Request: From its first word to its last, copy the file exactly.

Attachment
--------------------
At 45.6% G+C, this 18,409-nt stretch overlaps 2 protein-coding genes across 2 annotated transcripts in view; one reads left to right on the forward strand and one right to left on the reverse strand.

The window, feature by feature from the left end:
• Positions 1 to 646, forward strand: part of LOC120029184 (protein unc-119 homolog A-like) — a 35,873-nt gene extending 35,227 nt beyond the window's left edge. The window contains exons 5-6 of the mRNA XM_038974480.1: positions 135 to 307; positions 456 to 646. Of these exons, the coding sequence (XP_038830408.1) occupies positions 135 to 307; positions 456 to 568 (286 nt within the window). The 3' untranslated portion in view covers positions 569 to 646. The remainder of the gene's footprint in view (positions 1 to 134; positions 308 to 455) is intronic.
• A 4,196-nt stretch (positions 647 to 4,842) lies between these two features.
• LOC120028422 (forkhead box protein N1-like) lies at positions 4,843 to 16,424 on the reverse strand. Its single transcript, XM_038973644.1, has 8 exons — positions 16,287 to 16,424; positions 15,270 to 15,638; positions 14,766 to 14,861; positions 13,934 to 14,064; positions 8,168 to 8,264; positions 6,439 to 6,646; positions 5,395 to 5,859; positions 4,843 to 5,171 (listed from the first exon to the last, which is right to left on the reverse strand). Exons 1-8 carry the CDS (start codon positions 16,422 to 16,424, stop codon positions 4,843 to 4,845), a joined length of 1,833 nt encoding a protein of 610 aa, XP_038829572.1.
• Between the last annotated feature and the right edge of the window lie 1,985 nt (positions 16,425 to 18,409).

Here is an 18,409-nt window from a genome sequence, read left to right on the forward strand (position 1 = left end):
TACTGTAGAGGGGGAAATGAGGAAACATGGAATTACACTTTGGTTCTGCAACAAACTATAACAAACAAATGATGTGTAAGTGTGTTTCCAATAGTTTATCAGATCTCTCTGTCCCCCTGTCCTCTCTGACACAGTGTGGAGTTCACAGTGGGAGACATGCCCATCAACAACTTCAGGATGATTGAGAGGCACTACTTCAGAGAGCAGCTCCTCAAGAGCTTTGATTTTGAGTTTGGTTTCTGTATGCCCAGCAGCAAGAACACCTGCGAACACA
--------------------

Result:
At 45.6% G+C, this 18,409-nt stretch overlaps 2 protein-coding genes across 2 annotated transcripts in view; one reads left to right on the forward strand and one right to left on the reverse strand.

The window, feature by feature from the left end:
• Positions 1 to 646, forward strand: part of LOC120029184 (protein unc-119 homolog A-like) — a 35,873-nt gene extending 35,227 nt beyond the window's left edge. The window contains exons 5-6 of the mRNA XM_038974480.1: positions 135 to 307; positions 456 to 646. Of these exons, the coding sequence (XP_038830408.1) occupies positions 135 to 307; positions 456 to 568 (286 nt within the window). The 3' untranslated portion in view covers positions 569 to 646. The remainder of the gene's footprint in view (positions 1 to 134; positions 308 to 455) is intronic.
• A 4,196-nt stretch (positions 647 to 4,842) lies between these two features.
• LOC120028422 (forkhead box protein N1-like) lies at positions 4,843 to 16,424 on the reverse strand. Its single transcript, XM_038973644.1, has 8 exons — positions 16,287 to 16,424; positions 15,270 to 15,638; positions 14,766 to 14,861; positions 13,934 to 14,064; positions 8,168 to 8,264; positions 6,439 to 6,646; positions 5,395 to 5,859; positions 4,843 to 5,171 (listed from the first exon to the last, which is right to left on the reverse strand). Exons 1-8 carry the CDS (start codon positions 16,422 to 16,424, stop codon positions 4,843 to 4,845), a joined length of 1,833 nt encoding a protein of 610 aa, XP_038829572.1.
• Between the last annotated feature and the right edge of the window lie 1,985 nt (positions 16,425 to 18,409).

Here is an 18,409-nt window from a genome sequence, read left to right on the forward strand (position 1 = left end):
TACTGTAGAGGGGGAAATGAGGAAACATGGAATTACACTTTGGTTCTGCAACAAACTATAACAAACAAATGATGTGTAAGTGTGTTTCCAATAGTTTATCAGATCTCTCTGTCCCCCTGTCCTCTCTGACACAGTGTGGAGTTCACAGTGGGAGACATGCCCATCAACAACTTCAGGATGATTGAGAGGCACTACTTCAGAGAGCAGCTCCTCAAGAGCTTTGATTTTGAGTTTGGTTTCTGTATGCCCAGCAGCAAGAACACCTGCGAACACA